I decided to share this idea with her. I reflected to her that it’s as if she was telling me, “How can it be that you’re failing me?!” I interpreted that perhaps this was at the core of her ongoing personal dynamic which she repeats over and over again- she walks away from every encounter still hungry. She can find no truly satisfying nourishment, AND she can’t accept that the other person has given all they can. IT CANNOT BE! It cannot be that I have hit up against the absolute limitations of my caregiver, my parent, my friend, my husband, and my therapist. Either they have more to give that they are mercilessly withholding OR I must not be obeying or conforming myself to what they need from me in order for them to provide. To truly acknowledge that she will never get all she ever wanted from the necessarily-limited “other” would be most devastating to her; she would have to acknowledge that she truly is all alone: that she is her own person, separate, and different from anyone and everyone else.  

I reflected to her that this session was a really microcosm of the whole of treatment so far. She rarely talked about things occurring in her own life. She would almost exclusively talk about how the therapy doesn’t make sense, isn’t working, isn’t being done right; that I’m not understanding her, taking things too personally, being too rigid, etc… The overarching theme had always been how I’m failing her. And yet she kept on coming in and making further appointments. She said she could never explain why she was coming in. She had always said that she liked me as a person, liked coming in, and yet felt so empty during and after sessions. And so I reflected further that she might need to learn to be able to tolerate two conflicting emotions simultaneously: the experience of disappointment, which could engender hate, as well as a fondness, at the same time.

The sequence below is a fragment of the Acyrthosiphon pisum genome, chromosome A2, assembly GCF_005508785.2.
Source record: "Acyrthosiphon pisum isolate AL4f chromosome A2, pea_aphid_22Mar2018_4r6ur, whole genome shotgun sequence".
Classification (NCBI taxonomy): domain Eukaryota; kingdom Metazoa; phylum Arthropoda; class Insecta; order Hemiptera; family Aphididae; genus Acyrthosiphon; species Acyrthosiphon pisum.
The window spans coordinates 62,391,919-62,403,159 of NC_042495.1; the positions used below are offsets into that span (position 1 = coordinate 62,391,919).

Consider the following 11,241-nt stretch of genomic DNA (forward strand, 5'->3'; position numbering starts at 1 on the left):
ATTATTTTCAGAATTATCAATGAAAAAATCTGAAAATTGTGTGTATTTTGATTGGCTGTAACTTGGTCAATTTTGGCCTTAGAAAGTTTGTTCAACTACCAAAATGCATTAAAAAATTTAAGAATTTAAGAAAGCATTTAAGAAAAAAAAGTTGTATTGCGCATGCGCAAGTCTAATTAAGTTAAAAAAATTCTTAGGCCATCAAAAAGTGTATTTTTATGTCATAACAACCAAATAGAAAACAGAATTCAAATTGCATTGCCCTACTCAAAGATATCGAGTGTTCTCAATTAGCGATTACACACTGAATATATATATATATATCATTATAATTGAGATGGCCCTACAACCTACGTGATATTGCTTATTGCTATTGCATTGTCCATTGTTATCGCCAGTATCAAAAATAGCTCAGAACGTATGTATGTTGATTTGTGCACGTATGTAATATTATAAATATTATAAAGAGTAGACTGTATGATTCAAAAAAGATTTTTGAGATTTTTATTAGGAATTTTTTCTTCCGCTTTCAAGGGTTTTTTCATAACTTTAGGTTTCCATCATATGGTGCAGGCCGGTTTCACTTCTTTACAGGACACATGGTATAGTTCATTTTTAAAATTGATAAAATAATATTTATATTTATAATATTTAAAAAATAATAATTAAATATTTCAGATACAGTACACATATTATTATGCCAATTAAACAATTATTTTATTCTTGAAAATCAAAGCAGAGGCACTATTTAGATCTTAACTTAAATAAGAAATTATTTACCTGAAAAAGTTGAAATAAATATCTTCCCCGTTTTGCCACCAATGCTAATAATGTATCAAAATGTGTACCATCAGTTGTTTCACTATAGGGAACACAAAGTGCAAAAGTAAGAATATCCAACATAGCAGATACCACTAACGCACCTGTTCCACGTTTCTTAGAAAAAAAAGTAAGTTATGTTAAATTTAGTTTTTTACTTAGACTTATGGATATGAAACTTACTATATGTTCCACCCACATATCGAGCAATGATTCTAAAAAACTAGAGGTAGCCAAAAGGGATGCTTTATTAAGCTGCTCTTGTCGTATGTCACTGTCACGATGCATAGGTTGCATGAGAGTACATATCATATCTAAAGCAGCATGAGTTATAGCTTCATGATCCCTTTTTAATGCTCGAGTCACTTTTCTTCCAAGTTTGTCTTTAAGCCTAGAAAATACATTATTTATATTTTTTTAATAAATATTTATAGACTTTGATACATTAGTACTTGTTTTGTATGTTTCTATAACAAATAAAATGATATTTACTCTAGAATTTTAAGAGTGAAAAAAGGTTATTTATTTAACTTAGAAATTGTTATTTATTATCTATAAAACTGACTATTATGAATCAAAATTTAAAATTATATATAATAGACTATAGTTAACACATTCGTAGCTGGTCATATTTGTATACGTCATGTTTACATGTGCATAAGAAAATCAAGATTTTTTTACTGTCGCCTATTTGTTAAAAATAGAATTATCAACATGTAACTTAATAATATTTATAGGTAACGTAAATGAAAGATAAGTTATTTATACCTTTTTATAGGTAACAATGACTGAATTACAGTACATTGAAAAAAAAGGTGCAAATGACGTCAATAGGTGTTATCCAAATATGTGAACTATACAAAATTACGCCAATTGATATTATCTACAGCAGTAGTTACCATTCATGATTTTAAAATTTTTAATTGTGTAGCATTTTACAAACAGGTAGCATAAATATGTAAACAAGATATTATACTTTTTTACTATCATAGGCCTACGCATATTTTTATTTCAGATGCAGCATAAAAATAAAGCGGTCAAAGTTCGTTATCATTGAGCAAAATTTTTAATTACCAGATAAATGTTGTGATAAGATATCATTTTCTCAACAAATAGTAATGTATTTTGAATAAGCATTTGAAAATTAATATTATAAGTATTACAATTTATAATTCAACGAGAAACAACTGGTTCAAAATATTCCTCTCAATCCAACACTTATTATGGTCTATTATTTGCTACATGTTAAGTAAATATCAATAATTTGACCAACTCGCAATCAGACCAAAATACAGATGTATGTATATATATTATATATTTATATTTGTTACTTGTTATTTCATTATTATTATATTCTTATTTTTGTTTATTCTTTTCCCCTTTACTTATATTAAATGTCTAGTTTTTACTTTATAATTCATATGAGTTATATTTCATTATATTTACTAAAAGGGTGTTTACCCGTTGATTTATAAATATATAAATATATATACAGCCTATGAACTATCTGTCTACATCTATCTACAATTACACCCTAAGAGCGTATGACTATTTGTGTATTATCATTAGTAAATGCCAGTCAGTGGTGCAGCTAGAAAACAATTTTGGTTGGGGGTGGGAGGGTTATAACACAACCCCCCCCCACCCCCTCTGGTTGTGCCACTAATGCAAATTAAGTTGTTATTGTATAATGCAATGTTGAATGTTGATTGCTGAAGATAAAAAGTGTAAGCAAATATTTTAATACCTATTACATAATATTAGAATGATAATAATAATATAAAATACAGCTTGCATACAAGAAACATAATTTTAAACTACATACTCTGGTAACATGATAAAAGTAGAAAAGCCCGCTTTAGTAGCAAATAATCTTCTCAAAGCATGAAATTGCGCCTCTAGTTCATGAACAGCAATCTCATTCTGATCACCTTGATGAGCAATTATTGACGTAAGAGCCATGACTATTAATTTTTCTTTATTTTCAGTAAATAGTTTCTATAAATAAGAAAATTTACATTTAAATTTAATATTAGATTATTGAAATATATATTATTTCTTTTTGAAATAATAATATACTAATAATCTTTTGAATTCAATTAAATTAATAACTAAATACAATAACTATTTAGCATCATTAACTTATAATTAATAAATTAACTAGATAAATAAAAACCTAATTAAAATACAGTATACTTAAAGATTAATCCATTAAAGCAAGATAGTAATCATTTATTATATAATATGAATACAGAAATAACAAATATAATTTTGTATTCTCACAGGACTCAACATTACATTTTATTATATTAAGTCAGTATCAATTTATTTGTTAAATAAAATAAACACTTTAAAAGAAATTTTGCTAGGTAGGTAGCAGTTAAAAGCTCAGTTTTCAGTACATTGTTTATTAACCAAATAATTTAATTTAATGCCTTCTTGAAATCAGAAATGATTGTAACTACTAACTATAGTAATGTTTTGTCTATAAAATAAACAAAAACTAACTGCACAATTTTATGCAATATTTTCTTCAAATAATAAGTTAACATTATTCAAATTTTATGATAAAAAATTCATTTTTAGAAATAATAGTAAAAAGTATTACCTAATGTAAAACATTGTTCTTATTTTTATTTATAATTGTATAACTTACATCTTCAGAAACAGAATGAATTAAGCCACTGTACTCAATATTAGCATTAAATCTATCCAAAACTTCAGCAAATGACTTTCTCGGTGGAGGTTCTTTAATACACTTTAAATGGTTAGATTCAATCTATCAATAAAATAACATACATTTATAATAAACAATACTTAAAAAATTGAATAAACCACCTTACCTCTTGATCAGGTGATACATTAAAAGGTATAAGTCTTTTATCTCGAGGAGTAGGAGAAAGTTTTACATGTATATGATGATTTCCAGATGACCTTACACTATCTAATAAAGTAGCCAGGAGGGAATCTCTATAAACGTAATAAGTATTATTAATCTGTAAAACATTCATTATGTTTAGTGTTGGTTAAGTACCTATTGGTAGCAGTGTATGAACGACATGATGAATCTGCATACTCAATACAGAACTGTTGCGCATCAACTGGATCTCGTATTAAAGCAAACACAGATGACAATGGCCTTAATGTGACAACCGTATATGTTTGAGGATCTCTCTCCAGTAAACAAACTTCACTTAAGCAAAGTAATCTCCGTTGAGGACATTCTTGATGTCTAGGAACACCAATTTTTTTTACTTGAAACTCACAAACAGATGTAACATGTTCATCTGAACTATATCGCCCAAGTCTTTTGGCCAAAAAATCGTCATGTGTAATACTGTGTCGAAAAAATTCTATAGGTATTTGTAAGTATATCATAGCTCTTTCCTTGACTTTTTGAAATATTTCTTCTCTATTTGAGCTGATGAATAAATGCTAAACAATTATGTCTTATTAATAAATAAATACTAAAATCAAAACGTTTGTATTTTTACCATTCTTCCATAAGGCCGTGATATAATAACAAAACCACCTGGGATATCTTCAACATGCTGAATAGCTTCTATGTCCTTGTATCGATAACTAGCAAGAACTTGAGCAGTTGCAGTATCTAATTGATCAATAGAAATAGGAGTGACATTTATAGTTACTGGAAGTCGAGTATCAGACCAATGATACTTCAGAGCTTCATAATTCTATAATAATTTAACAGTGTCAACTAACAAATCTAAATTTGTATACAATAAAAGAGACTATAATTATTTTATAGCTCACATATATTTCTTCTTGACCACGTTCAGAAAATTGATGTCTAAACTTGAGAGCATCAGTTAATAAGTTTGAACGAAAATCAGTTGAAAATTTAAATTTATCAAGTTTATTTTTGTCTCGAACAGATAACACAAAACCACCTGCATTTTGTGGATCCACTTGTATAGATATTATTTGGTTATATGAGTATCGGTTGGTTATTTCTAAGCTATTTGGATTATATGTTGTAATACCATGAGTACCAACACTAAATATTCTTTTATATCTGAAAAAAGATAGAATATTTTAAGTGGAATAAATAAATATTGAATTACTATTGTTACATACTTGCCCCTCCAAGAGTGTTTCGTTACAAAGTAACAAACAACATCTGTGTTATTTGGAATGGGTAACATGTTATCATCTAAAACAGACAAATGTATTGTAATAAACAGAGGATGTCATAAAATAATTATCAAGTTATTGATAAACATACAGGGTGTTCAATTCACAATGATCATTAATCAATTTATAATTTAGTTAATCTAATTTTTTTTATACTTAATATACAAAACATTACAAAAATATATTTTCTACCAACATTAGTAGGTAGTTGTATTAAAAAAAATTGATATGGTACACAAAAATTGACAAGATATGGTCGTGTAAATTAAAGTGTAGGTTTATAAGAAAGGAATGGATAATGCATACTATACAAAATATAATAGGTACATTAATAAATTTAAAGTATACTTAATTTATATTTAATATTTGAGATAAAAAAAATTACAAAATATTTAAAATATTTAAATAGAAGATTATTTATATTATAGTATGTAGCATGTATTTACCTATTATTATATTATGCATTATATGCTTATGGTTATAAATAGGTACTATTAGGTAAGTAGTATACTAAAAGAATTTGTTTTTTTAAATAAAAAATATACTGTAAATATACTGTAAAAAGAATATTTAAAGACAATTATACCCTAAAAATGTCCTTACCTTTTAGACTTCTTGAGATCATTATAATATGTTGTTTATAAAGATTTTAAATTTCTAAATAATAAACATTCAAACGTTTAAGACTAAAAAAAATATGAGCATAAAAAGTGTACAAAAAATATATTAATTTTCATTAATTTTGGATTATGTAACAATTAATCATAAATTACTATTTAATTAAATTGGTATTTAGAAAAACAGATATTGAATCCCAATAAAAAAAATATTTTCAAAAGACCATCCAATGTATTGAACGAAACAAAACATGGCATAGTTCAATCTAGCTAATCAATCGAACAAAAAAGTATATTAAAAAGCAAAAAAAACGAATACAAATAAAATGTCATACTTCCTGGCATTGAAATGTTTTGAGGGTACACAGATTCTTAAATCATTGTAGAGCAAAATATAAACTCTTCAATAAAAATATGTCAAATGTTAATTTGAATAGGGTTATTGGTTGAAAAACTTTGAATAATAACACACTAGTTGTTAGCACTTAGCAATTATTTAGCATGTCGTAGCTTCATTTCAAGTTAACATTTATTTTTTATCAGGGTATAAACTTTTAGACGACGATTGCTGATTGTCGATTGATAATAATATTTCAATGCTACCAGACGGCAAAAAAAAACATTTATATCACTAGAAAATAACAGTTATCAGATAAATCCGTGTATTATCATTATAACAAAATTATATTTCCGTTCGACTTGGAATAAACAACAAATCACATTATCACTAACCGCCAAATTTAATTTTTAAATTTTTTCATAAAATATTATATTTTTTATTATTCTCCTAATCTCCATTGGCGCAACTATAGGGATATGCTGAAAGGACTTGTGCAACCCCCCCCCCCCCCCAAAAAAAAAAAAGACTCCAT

To my interpretations this evening, she responded that what I was saying made sense to her—and proceeded to complain why I hadn’t said these kinds of things earlier. In truth 1) I had done so, in other ways, but 2) It didn’t matter- she was determined to repeat/reenact the dynamic of her being left starving no matter what. I reflected that to her as well.

At the very outset of that session, she very quickly told me about a dream she had had a little over a week ago, shortly after she had elected not to continue treatment. She said she found herself at a concert and exceptionally close with one particular country music singer. She spoke with him a bit, but then asked him if he was going to remember her after she left. He said, “honestly, probably not.” She then tried to take a picture with him, but for some reason her image wasn’t coming out in the photograph, despite several attempts. He then gets a phone call regarding his daughter, discovers there’s something amiss with her and excuses himself.

I am the country music singer she fears will not give her enough attention; that she would be so insignificant that I have no lingering place for her in my own mind, and worries she’ll be forgotten just as soon as my next client walks through the door. Maybe after exploring this angle, we would also discover her simultaneous fear that I (or anyone else) could possibly have an image of her in their own mind- one of which she is not in control.

Ironically, my writing this is a testament to the unique image I indeed have of her, lingering, in my own mind.